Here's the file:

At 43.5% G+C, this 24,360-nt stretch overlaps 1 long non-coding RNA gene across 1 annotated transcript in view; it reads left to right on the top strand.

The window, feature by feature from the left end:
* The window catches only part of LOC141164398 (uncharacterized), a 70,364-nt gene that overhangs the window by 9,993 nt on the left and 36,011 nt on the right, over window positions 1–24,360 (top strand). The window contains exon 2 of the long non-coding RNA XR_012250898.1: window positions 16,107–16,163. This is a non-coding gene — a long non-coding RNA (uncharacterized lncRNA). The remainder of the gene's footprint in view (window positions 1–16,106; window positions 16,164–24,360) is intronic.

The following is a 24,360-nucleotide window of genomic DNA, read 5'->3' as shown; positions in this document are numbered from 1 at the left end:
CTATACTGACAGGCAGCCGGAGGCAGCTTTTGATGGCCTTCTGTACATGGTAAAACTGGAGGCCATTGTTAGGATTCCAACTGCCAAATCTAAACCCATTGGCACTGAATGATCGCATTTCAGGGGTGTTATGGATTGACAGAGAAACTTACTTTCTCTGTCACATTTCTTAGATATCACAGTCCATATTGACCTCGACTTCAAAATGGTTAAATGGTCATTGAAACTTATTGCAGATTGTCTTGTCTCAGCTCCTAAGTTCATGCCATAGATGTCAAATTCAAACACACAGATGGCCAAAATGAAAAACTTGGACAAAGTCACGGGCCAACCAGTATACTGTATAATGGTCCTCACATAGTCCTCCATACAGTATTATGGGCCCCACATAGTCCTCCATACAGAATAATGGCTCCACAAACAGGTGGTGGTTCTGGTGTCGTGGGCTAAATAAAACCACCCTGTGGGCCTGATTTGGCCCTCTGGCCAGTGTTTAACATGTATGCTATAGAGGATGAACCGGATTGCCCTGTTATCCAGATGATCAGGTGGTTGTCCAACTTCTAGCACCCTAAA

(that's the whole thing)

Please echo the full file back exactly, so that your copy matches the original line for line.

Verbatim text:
At 43.5% G+C, this 24,360-nt stretch overlaps 1 long non-coding RNA gene across 1 annotated transcript in view; it reads left to right on the top strand.

The window, feature by feature from the left end:
* The window catches only part of LOC141164398 (uncharacterized), a 70,364-nt gene that overhangs the window by 9,993 nt on the left and 36,011 nt on the right, over window positions 1–24,360 (top strand). The window contains exon 2 of the long non-coding RNA XR_012250898.1: window positions 16,107–16,163. This is a non-coding gene — a long non-coding RNA (uncharacterized lncRNA). The remainder of the gene's footprint in view (window positions 1–16,106; window positions 16,164–24,360) is intronic.

The following is a 24,360-nucleotide window of genomic DNA, read 5'->3' as shown; positions in this document are numbered from 1 at the left end:
CTATACTGACAGGCAGCCGGAGGCAGCTTTTGATGGCCTTCTGTACATGGTAAAACTGGAGGCCATTGTTAGGATTCCAACTGCCAAATCTAAACCCATTGGCACTGAATGATCGCATTTCAGGGGTGTTATGGATTGACAGAGAAACTTACTTTCTCTGTCACATTTCTTAGATATCACAGTCCATATTGACCTCGACTTCAAAATGGTTAAATGGTCATTGAAACTTATTGCAGATTGTCTTGTCTCAGCTCCTAAGTTCATGCCATAGATGTCAAATTCAAACACACAGATGGCCAAAATGAAAAACTTGGACAAAGTCACGGGCCAACCAGTATACTGTATAATGGTCCTCACATAGTCCTCCATACAGTATTATGGGCCCCACATAGTCCTCCATACAGAATAATGGCTCCACAAACAGGTGGTGGTTCTGGTGTCGTGGGCTAAATAAAACCACCCTGTGGGCCTGATTTGGCCCTCTGGCCAGTGTTTAACATGTATGCTATAGAGGATGAACCGGATTGCCCTGTTATCCAGATGATCAGGTGGTTGTCCAACTTCTAGCACCCTAAA